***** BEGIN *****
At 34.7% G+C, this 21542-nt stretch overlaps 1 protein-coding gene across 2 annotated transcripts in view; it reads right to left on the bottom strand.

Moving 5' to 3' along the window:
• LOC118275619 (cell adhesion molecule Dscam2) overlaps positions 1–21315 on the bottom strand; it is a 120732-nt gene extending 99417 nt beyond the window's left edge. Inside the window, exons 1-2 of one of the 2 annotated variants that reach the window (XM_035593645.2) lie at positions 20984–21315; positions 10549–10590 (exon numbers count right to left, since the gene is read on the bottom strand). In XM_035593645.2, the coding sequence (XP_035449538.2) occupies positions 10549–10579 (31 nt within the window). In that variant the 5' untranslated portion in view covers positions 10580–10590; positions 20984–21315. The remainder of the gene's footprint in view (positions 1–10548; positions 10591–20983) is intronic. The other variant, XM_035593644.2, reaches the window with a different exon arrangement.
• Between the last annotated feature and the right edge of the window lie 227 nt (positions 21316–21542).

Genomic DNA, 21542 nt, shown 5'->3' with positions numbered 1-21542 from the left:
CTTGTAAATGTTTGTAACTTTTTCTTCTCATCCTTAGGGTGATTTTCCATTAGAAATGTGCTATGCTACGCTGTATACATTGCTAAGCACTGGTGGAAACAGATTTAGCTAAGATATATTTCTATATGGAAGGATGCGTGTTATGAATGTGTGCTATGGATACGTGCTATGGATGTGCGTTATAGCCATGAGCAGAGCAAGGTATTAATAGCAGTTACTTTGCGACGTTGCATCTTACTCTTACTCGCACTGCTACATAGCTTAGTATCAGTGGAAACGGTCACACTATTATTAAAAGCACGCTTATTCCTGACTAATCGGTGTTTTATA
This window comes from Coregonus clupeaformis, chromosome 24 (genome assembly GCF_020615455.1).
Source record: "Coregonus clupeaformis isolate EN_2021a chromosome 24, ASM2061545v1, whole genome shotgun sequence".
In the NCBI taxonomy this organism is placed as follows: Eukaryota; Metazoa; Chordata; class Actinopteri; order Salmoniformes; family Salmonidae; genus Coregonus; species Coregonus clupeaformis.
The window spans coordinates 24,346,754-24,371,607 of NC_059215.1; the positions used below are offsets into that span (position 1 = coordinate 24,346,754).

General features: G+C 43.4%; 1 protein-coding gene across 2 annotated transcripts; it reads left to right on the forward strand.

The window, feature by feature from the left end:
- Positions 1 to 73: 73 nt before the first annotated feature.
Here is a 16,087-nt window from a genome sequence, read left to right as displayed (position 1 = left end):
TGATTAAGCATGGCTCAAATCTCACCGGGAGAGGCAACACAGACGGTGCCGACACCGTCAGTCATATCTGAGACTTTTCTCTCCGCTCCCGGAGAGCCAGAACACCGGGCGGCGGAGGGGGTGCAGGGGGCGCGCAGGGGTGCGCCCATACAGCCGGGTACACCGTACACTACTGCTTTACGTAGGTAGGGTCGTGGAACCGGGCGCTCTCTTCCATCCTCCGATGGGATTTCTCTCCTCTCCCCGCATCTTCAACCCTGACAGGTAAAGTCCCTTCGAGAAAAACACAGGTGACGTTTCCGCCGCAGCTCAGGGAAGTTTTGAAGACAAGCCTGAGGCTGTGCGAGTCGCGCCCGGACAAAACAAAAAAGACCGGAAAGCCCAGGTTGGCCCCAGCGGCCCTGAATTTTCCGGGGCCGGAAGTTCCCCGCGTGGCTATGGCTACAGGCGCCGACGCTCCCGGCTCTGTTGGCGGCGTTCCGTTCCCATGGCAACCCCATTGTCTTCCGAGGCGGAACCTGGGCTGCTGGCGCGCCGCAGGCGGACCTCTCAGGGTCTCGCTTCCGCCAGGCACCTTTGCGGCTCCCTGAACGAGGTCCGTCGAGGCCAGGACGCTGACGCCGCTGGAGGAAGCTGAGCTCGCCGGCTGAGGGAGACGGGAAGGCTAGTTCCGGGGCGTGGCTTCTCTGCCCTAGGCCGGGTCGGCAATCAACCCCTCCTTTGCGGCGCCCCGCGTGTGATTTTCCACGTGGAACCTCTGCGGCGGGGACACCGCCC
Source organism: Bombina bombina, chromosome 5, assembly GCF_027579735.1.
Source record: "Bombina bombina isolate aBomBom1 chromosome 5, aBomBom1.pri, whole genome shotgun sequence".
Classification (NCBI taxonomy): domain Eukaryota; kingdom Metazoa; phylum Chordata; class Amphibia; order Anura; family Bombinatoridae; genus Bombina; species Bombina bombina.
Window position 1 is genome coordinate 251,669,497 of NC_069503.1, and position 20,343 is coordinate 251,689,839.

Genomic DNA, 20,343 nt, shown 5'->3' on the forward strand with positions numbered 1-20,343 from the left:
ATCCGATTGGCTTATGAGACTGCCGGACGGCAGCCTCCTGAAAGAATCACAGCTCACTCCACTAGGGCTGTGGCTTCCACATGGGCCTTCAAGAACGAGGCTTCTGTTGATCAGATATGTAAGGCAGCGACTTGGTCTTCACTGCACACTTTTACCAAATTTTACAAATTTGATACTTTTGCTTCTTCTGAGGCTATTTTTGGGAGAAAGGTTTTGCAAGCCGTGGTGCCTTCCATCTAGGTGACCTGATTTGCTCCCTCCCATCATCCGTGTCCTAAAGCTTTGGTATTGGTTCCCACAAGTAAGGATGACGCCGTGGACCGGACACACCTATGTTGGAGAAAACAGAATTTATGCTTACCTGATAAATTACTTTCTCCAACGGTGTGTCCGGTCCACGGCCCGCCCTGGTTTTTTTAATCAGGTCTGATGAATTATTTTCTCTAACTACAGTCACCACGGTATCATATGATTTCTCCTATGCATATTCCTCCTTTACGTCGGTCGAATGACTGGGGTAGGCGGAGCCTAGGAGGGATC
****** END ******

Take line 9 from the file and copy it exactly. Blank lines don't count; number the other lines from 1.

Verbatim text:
In the NCBI taxonomy this organism is placed as follows: Eukaryota; Metazoa; Chordata; class Actinopteri; order Salmoniformes; family Salmonidae; genus Coregonus; species Coregonus clupeaformis.